IDEAS home Printed from https://ideas.repec.org/
MyIDEAS: Login to save this book chapter or follow this series

Externalities and Growth

In: Handbook of Economic Growth

  • Klenow, Peter J.
  • Rodriguez-Clare, Andres

Externalities play a central role in most theories of economic growth. We argue that international externalities, in particular, are essential for explaining a number of empirical regularities about growth and development. Foremost among these is that many countries appear to share a common long run growth rate despite persistently different rates of investment in physical capital, human capital, and research. With this motivation, we construct a hybrid of some prominent growth models that have international knowledge externalities. When calibrated, the hybrid model does a surprisingly good job of generating realistic dispersion of income levels with modest barriers to technology adoption. Human capital and physical capital contribute to income differences both directly (as usual), and indirectly by boosting resources devoted to technology adoption. The model implies that most of income above subsistence is made possible by international diffusion of knowledge.

If you experience problems downloading a file, check if you have the proper application to view it first. In case of further problems read the IDEAS help page. Note that these files are not on the IDEAS site. Please be patient as the files may be large.

File URL: http://www.sciencedirect.com/science/article/B7P5F-4HP4N1P-J/2/5963ad225e704bd0c088f6edf6864ae3
Download Restriction: Full text for ScienceDirect subscribers only

As the access to this document is restricted, you may want to look for a different version under "Related research" (further below) or search for a different version of it.

as
in new window

This chapter was published in:
  • Philippe Aghion & Steven Durlauf (ed.), 2005. "Handbook of Economic Growth," Handbook of Economic Growth, Elsevier, edition 1, volume 1, number 1.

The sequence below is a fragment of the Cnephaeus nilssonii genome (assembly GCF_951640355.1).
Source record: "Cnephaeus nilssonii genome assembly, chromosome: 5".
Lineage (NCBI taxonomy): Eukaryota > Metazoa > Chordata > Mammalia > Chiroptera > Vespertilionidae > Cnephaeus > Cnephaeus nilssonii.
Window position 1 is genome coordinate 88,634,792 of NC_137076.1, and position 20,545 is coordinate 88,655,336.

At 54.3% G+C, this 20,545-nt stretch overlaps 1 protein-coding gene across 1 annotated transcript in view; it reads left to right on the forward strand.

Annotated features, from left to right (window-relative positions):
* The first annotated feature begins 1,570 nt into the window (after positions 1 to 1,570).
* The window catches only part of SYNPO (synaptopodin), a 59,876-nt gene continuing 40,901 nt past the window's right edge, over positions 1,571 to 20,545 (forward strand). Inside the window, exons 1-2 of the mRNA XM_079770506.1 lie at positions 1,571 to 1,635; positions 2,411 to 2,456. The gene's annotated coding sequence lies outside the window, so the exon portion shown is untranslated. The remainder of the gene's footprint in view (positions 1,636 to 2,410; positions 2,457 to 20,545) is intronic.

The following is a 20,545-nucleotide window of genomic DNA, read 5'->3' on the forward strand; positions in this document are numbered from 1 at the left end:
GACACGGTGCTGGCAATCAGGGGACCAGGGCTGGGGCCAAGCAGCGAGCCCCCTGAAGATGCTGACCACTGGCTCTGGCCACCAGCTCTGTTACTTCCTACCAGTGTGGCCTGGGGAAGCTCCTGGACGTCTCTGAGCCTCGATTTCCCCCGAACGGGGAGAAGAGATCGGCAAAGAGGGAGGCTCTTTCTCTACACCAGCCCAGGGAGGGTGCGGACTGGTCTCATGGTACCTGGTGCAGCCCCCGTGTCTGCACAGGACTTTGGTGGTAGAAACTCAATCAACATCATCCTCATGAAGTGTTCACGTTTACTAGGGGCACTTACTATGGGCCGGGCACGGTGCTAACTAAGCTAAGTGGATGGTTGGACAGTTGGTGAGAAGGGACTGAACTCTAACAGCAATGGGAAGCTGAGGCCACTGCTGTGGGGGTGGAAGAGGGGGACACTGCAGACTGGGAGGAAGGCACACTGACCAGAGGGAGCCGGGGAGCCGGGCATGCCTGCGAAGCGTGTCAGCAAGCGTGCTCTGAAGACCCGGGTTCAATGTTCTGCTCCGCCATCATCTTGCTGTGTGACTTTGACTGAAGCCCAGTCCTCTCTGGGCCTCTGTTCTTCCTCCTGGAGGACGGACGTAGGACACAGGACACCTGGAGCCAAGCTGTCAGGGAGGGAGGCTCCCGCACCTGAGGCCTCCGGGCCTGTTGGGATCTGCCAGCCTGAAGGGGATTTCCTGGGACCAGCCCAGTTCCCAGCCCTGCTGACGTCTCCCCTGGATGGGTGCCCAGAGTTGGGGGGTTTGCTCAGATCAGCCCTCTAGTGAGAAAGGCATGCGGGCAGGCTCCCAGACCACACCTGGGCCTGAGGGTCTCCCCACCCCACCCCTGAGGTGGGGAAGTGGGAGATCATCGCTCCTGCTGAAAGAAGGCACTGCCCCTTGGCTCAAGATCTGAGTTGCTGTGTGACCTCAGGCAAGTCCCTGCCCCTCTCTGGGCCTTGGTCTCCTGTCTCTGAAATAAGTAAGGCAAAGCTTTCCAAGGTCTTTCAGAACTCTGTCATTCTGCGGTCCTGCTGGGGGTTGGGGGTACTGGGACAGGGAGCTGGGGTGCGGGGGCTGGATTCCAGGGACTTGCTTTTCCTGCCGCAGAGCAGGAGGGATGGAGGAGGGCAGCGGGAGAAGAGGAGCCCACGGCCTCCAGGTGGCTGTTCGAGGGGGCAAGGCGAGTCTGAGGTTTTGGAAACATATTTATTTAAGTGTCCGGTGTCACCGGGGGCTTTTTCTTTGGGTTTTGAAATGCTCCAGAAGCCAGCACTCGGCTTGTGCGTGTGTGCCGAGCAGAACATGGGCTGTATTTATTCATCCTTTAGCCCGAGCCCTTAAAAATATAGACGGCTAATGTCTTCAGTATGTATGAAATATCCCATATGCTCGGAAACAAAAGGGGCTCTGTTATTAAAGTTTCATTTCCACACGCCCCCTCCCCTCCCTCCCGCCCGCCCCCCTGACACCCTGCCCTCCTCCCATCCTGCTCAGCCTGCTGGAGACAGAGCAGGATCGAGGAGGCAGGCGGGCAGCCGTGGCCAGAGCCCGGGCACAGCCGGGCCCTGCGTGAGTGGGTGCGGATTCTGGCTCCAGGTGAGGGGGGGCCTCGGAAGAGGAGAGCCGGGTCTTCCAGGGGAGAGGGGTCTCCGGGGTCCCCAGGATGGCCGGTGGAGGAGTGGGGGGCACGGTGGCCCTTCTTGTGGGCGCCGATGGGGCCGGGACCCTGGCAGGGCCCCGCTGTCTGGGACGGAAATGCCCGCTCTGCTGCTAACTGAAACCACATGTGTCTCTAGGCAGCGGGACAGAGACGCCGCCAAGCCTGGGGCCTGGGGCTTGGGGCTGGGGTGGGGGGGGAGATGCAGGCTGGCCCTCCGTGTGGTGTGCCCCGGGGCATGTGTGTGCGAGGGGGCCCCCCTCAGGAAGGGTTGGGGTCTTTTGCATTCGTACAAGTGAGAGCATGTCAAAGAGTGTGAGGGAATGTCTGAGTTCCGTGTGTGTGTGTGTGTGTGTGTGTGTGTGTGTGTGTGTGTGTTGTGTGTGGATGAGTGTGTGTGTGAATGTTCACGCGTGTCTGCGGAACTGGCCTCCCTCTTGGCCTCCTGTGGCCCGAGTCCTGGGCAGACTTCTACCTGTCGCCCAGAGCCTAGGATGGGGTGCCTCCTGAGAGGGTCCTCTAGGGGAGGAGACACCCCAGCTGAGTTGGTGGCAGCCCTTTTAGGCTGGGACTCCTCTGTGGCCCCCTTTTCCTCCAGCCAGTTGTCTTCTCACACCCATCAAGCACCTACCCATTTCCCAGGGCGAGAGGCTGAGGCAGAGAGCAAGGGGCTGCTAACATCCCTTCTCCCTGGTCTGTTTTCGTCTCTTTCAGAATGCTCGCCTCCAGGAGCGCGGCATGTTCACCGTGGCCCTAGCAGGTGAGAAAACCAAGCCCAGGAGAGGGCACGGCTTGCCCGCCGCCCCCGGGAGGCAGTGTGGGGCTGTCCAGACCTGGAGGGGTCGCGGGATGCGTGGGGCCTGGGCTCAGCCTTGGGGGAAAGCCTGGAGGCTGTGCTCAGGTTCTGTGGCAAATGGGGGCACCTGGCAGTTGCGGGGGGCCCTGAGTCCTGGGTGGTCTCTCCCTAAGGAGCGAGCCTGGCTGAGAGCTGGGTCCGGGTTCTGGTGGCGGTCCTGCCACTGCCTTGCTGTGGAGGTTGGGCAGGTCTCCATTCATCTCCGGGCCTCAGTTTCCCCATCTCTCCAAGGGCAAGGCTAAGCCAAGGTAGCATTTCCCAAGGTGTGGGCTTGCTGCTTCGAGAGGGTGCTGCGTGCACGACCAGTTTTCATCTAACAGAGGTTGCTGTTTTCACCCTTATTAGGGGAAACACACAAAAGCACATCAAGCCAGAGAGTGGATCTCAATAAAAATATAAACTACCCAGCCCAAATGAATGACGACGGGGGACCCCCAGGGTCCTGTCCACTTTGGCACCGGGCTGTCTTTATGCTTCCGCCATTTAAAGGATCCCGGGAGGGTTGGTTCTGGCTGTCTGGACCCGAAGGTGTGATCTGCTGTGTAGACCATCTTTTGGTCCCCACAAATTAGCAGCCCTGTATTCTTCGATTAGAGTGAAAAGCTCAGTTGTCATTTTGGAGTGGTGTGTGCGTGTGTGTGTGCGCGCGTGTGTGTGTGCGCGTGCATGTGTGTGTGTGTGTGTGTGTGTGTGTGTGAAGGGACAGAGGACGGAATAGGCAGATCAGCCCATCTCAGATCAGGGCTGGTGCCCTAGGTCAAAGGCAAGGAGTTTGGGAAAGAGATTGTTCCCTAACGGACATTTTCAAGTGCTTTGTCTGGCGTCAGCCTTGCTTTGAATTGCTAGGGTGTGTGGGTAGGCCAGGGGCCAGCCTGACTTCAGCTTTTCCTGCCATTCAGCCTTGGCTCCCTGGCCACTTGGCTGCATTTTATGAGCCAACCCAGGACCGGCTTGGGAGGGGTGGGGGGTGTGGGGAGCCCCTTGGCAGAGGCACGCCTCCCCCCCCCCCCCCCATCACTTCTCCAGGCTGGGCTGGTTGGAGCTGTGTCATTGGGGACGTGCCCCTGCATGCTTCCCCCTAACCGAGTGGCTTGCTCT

• This item is provided by Elsevier in its series Handbook of Economic Growth with number 1-11.
    Handle: RePEc:eee:grochp:1-11
    Contact details of provider: Web page: http://www.elsevier.com/wps/find/bookseriesdescription.cws_home/BS_HE/description

    References listed on IDEAS
    Please report citation or reference errors to , or , if you are the registered author of the cited work, log in to your RePEc Author Service profile, click on "citations" and make appropriate adjustments.:

    as in new window
    1. Tamura, Robert, 1991. "Income Convergence in an Endogenous Growth Model," Journal of Political Economy, University of Chicago Press, vol. 99(3), pages 522-40, June.
    2. Robert E. Hall & Charles I. Jones, 1999. "Why Do Some Countries Produce So Much More Output Per Worker Than Others?," The Quarterly Journal of Economics, MIT Press, vol. 114(1), pages 83-116, February.
    3. Coe, David T & Helpman, Elhanan & Hoffmaister, Alexander, 1995. "North-South R&D Spillovers," CEPR Discussion Papers 1133, C.E.P.R. Discussion Papers.
    4. Daron Acemoglu & Jaume Ventura, 2002. "The World Income Distribution," The Quarterly Journal of Economics, MIT Press, vol. 117(2), pages 659-694, May.
    5. Romer, Paul, 1994. "New goods, old theory, and the welfare costs of trade restrictions," Journal of Development Economics, Elsevier, vol. 43(1), pages 5-38, February.
    6. Sergio T. Rebelo, 1990. "Long Run Policy Analysis and Long Run Growth," NBER Working Papers 3325, National Bureau of Economic Research, Inc.
    7. Parente, Stephen L & Prescott, Edward C, 1994. "Barriers to Technology Adoption and Development," Journal of Political Economy, University of Chicago Press, vol. 102(2), pages 298-321, April.
    8. Rivera-Batiz, Luis A & Romer, Paul M, 1991. "Economic Integration and Endogenous Growth," The Quarterly Journal of Economics, MIT Press, vol. 106(2), pages 531-55, May.
    9. Lucas, Robert E, Jr, 1990. "Why Doesn't Capital Flow from Rich to Poor Countries?," American Economic Review, American Economic Association, vol. 80(2), pages 92-96, May.
    10. Charles I. Jones, 2002. "Sources of U.S. Economic Growth in a World of Ideas," American Economic Review, American Economic Association, vol. 92(1), pages 220-239, March.
    11. Coe, D.T. & Helpman, E., 1993. "International R&D Spillovers," Papers 5-93, Tel Aviv.